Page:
5. Atitlan Nature Reserve morning – We took a trip with Tera’s cousin, Trista Bytheway, who is also here with her family (twoandafew.com), and went to the nearby Atitlan nature reserve. After first visiting the surprisingly well-kept butterfly garden, we hiked up the hill to see the spider monkeys, with their tails that act as fifth appendages, and a group of raccoon-like creatures resting in the tree above. Then we hiked up the hill to a waterfall and ended the afternoon hiking back down to the lake beach. The whole day was a beautiful scenic trip, with the only negative being the biting black flies that attacked our ankles (and which bites are still visible on my ankles two weeks later).
6. Hanging out with old and new friends – All of the “gringo” families that we’ve met here have been a huge blessing to our trip and to our kids’ lives here. The Jensons, and Kellys, and Bytheways and us have all meshed quite well together, kids and adults alike. We get to spend afternoons and evenings at each other’s homes to eat and play, and we all spend Sunday morning together at church, surrounded by the local Guatemalan members. These families have provided what will be some of our most lasting memories, and I’m sure we’ll keep in touch for years to come.
7. Evening music concerts – We have been able to attend a few music concerts in town. First, with a Vermont-based Celtic fiddling quartet at a local Japanese restaurant. Take a minute to re-think that last sentence. We are a Texas family, living in Guatemala, sitting in a Japanese restaurant, to listen to Irish Celtic music, played by a group based out of Vermont. Quite a cultural mish-mash. The next evening, we went to little rock concert, with a Bass/Guitar/Drum trio. They were a locally based band, with Lloyd Monroe from Solomon’s Porch on the base. They were dang good, and played through a swath of rock songs, modern and old. As Lloyd said at one point in the concert “We’re the only band in Guatemala that will play Johnny Cash followed by Jimi Hendrix”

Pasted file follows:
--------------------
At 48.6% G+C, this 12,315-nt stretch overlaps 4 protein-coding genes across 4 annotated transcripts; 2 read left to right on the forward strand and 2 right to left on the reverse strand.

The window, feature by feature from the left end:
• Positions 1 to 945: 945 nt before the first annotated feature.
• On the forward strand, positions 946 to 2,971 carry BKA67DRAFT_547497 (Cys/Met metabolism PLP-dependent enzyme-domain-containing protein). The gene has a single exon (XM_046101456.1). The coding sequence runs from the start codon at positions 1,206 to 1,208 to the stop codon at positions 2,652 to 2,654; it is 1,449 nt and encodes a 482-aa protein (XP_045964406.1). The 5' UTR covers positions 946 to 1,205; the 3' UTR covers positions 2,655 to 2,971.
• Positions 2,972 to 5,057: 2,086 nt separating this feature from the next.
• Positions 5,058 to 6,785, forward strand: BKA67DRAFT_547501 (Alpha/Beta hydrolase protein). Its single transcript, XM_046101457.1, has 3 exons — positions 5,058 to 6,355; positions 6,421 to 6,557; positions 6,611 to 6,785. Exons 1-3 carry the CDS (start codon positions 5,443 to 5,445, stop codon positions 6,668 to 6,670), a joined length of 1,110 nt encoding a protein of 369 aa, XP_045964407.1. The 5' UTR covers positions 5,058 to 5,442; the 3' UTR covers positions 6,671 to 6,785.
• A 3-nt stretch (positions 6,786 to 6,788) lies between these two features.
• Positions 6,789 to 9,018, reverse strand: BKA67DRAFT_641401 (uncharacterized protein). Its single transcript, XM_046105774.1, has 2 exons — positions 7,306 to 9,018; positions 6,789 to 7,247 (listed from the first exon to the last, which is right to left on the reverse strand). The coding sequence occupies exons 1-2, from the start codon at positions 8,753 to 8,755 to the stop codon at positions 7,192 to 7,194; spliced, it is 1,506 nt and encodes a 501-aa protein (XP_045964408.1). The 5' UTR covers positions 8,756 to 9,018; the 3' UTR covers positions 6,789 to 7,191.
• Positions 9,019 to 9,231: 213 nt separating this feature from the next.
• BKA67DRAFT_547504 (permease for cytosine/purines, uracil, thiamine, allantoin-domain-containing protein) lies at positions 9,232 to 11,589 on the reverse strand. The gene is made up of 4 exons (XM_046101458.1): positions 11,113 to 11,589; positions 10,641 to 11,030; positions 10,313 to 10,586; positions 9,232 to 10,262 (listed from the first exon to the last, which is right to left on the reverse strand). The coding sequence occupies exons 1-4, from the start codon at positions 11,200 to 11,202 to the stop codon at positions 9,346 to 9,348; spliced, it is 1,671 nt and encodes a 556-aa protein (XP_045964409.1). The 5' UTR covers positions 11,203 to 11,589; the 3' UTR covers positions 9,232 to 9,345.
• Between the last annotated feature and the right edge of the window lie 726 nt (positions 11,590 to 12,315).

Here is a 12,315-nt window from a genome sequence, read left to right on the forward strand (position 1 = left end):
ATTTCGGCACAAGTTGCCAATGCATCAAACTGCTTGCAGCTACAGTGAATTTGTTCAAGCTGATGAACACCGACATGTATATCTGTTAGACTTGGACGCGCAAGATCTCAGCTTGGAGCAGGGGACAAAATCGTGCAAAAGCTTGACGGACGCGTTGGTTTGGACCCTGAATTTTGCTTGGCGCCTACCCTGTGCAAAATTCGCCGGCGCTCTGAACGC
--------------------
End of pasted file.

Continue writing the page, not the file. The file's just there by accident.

8. Letting the van lie dormant, while we get to know the city through walking and walking and walking – One of our favorite things about being here is the ability to walk any place we want to go. The van sits out front, and only gets driven about every 10 days or so. All of the other days, we head out the front door, and walk past the van, down the road to the market, or to the church, or to a friends’ house, or to the lake, or to a restaurant, or wherever we need to go.
9. Family time throughout the day and night – We are all finding so much more time now to pursue our individual interests, make new friendships, explore the world, and discover that elusive free time we had only heard about. But our favorite thing about this Gap Year is having lots of time during the day to spend together. It’s a good thing that we like each other and enjoy one another’s company. It is such a breath of fresh air for us not to always have to "divide and conquer" - with each child going in different directions every day. That was definitely the norm while living in Europe and the USA. Fantastic opportunities, but they definitely divided up or whittled away our family time each day. We're able to experience this place together. We’ve been able to explore together and serve together and establish some new traditions of family learning. A favorite has been our morning "circle time", which we explained above in #1 Homeschooling Days, where we all take turns leading an item each day. We’re enjoying family meals multiple times each day. We’re watching movies with popcorn together, many of which end up being Marvel. We’re reading books aloud together. And pretty much everything else we’re doing together, as well. Creating lasting memories, all 8 of us!
Plan? What plan?
Our first Gap Year was a fabulous "2017-2018 School Year" of travel: from the Netherlands to Jordan to Texas to Hawaii to Mexico to Central America to London and back to the Netherlands. Our "2018 Summer Vacation" took us all around Western Europe, back to the USA on a transatlantic cruise, a road trip through New York and into Canada, and ending up in Utah. We have now kicked off the "2018-2019 School year" with a trip to Asia. Follow along with us on our visits to new places, as well as revisiting some of our favorite places from our time living there. It's going to be great!!